Written By:

What, no sparkly knickers? Miu Miu has moved away from the viral fashion catnip its been serving for the past few seasons (ultra minis, panties as outerwear, sticking plasters as accessories) and put the focus firmly on reminding us why Mrs Prada’s Miu Miu wardrobe has always been compelling. Classics, uniforms, bourgeois staples twisted – this is the Miu Miu way.

The show opened with shrunken, girlish coats in heavy wool, worn with cuffed slacks, pearls, a sensible shoe and a roomy zip-top bag tucked under the arm. So far so chic (think Jackie Kennedy in her book editor incarnation, strolling around NYC in the mid-seventies). Only the addition of man-size gloves suggested the Miu Miu girl sees the world through a different lens.

Those gloves proved a foil for short little baby-girl shift dresses sprinkled with strasse embroidery and lady-like wool suits paired with grey schoolgirl tights and Start-Rite black leather Mary Janes. Something for a little girl could be worn with something for a grown-up woman as Mrs Prada presented mother/daughter dressing in one look. “I think they are classics. Everyone can choose from them, to be a child or a lady. Every single morning, I decide if I’m going to be 15-years-old, or a lady near death,” said the designer after the show, which included some models who were nearer to the designer’s age (she’s 74) including Kristin Scott Thomas and Dr Qin (a Shanghai-based doctor and huge Prada collector).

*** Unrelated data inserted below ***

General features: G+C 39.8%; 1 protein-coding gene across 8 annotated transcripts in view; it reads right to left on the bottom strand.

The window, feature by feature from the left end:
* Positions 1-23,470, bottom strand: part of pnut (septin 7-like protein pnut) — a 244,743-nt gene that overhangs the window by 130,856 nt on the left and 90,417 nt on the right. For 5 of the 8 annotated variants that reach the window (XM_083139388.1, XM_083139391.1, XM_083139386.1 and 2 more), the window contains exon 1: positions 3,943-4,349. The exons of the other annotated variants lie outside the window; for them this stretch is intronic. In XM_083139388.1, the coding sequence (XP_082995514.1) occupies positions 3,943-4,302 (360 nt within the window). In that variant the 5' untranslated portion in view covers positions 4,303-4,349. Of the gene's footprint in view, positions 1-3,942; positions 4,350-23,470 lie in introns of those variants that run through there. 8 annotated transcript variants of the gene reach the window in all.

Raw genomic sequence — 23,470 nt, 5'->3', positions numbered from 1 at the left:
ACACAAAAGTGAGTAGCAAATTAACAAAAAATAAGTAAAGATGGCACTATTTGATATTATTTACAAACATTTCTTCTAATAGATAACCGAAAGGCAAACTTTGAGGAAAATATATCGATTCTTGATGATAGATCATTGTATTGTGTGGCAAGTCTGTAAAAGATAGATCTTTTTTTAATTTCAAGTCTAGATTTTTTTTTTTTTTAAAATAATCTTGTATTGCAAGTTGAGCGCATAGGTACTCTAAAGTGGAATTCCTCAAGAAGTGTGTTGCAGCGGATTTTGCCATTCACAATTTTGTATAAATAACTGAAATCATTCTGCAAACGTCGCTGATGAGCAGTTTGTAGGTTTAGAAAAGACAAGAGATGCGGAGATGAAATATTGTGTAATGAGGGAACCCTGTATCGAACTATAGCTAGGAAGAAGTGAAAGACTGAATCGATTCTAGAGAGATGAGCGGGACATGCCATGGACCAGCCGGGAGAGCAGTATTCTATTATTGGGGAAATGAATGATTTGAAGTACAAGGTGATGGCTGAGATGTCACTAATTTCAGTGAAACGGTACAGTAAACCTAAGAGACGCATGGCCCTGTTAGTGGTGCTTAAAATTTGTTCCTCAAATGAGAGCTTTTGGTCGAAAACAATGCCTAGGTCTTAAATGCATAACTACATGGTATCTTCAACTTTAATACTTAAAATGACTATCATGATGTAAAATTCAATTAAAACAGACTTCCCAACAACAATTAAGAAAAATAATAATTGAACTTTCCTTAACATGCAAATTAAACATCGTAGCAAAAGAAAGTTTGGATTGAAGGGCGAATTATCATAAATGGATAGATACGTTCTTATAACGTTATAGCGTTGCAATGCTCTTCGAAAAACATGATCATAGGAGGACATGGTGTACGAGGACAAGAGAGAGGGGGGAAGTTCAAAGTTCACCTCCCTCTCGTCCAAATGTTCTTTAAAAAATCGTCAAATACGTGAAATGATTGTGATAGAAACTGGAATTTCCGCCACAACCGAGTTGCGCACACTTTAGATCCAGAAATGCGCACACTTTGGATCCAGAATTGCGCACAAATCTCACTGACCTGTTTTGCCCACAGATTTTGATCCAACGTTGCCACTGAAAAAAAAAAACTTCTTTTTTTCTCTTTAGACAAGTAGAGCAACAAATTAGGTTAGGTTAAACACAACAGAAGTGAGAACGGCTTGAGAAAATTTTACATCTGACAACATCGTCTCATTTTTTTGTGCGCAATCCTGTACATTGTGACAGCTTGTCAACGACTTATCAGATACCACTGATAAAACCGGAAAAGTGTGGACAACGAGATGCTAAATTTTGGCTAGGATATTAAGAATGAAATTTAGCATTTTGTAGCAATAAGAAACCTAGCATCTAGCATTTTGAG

Miu Miu has always been based on Mrs Prada’s wardrobe. Her favourite fifties skirts came in rose printed silk. Her love of a good jumper morphed into cosy cardigan jackets. Her habit of subverting bourgeois codes gave us ‘mink’ coats (they were actually dyed shearling) and the kind of chic LBD’s that Audrey Hepburn might have worn in Breakfast at Tiffany’s – except that each dress came with daring cut outs. Goodbye sparkly panties, hello great clothes.